July 26, 2019
JK Rowling, who knows a thing or two about the magic of children’s books, left no doubt about her feelings towards a good story, when she said:
“I will defend the importance of bedtime stories to my last gasp.”
Books, and the wonderful stories within them, can play a vital role in expanding a child’s imagination, and a huge amount of research suggests that reading to a child at home from when they are a baby onwards is the best way that a parent or carer can influence a child’s long-term educational outcomes.
If academic research doesn’t convince you though, then how about this excerpt from Roald Dahl’s book ‘Matilda’, to illustrate the broadening of horizons that reading can inspire.
He wrote of Matilda that
“the books transported her into new worlds and introduced her to amazing people who lived exciting lives. She went on olden-day sailing ships with Joseph Conrad. She went to Africa with Ernest Hemingway and to India with Rudyard Kipling. She travelled all over the world while sitting in her little room in an English village.”
The English village in question, by the way, is in Buckinghamshire – not so very far away from Bedfordshire!
Children interact with books and stories in different ways, depending on their age and development. What’s certain is that they are constantly learning as they do so. They will observe how to handle a book and how to turn the pages. They will watch as you point out pictures on the pages and talk about them and, in time, will copy these actions and make links between the written and spoken word. They will hear a variety of new sentences and words that they may not hear in everyday conversation. They will concentrate and start to develop an understanding of language.
Younger babies: as their eyesight is still developing in the early months, start them off with books with strong black and white patterns and pictures, which help them to focus and aid their concentration. Textured, interactive and lift-the-flap books are particularly good when babies start to handle books themselves, as they allow babies to explore using all of their senses, and to discover all that the book has to offer.
Older babies – 3 year olds: spending time reading with them can promote brain development and spark their imagination and curiosity, while starting to help them to distinguish between what is real and what is make believe. Regularly reading books together can help to expand your child’s vocabulary more rapidly and help them to understand the meaning of words and how to use them. Once they start to speak and use short sentences books can also help your child to foster a desire to learn, naturally leading to them ask questions and seek answers.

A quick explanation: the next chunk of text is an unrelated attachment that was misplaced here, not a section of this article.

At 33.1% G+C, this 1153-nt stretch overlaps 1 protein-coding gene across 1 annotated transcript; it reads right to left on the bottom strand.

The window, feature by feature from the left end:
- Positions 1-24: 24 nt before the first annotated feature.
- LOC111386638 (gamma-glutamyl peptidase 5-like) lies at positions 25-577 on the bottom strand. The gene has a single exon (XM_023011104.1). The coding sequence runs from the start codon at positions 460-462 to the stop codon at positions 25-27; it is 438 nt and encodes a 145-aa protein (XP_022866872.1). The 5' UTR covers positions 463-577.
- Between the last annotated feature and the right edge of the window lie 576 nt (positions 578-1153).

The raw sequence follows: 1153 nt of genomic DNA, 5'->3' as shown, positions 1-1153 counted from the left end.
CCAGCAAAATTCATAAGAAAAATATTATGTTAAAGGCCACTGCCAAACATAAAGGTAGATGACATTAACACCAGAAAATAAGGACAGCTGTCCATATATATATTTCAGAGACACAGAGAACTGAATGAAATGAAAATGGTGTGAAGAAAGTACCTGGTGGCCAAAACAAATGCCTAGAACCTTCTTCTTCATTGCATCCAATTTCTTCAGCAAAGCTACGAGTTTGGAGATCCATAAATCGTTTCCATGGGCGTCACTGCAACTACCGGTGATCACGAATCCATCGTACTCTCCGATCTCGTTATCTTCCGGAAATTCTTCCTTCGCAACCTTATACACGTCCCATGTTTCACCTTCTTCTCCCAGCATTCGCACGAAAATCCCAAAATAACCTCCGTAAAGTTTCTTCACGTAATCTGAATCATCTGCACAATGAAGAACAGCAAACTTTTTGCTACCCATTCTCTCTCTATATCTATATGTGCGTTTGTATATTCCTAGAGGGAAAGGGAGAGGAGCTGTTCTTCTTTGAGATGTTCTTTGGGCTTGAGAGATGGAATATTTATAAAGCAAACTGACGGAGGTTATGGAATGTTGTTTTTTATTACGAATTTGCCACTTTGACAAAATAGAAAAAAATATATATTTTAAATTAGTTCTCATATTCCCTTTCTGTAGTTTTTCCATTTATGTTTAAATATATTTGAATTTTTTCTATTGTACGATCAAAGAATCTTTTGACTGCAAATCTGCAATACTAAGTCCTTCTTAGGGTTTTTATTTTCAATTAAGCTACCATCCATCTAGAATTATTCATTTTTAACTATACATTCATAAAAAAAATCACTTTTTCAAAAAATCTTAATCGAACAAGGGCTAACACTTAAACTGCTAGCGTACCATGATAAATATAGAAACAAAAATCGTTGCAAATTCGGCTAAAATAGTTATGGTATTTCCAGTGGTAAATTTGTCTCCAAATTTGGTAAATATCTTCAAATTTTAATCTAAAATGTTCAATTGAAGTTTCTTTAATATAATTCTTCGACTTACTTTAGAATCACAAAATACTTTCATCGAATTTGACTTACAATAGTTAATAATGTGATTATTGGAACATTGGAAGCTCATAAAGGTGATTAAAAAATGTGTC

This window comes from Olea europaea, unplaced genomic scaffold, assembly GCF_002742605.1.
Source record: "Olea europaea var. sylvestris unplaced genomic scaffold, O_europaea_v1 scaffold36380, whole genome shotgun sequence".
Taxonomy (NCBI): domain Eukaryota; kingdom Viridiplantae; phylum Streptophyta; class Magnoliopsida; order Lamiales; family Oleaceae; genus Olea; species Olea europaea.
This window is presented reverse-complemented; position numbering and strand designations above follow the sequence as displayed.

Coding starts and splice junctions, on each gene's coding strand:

Preschool children and those in Reception class at school: repetitive stories that rhyme and/or have alliteration are great fun, and titles such as ‘We’re going on a bear hunt’ by Michael Rosen and Helen Oxenbury , ‘The Gruffalo’ by Julia Donaldson, and ‘Brown Bear, Brown Bear what do you see?’ by Eric Carle are good examples. There is usually a natural rhythm with which to read these stories, and if you pause during the repetitive/rhyming parts your child will enjoy filling in the missing words.
Books can be a useful tool to help any child to make sense of new experiences and changes that are happening in their own lives, such as starting school, a visit to the dentist, a new addition to the family or the loss of a loved one. Reading books about things your child is experiencing will help them to speak about how they are feeling and to make sense of their feelings.
Story time does not have to be limited to sharing books. Children can be fabulous storytellers themselves and there is so much fun to be had in creating stories together. Make use of props such as puppets and figures, or if you are feeling particularly creative make some of your own with your child. You can introduce your child to the concepts of story writing, encouraging them to think about their story having a beginning (introducing the story and characters), a middle (where something happens) and an end (where the story comes to a conclusion).
“The more that you read, the more things you will know. The more that you learn, the more places you will go” – Dr Seuss.
The library is obviously an ideal place to get access to a huge variety of books for your child. Bedfordshire also offer a home library service for library users who are unable to get to their local library. Full details of this service can be found here.
There are several libraries across the county where your child can have access to a vast selection of books. Some of the libraries also offer activities sessions for children where they can share stories and take part in art and craft activities. Please see the list below to find your local library;
1 Dunstable Street
Tel: 0300 300 8053
Tel: 0300 300 8054
Bedford Central Library
Tel: 01234 718178
Tel: 0300 300 8055
The Dunstable Centre
Tel: 0300 300 8056
Tel: 0300 300 8057
Houghton Regis Library
Tel: 0300 3008058
Leighton Buzzard Library
Tel: 0300 300 8059
Tel: 0300 300 8063
Tel: 0300 300 8065
Tel: 0300 300 8067
Tel: 0300 300 8068
9 Market Square
Tel: 0300 300 8069
Written by Sally Whitear – Harmony at Home Nanny Agency Bedfordshire for Harmony at Home Limited. All Rights Reserved, 2019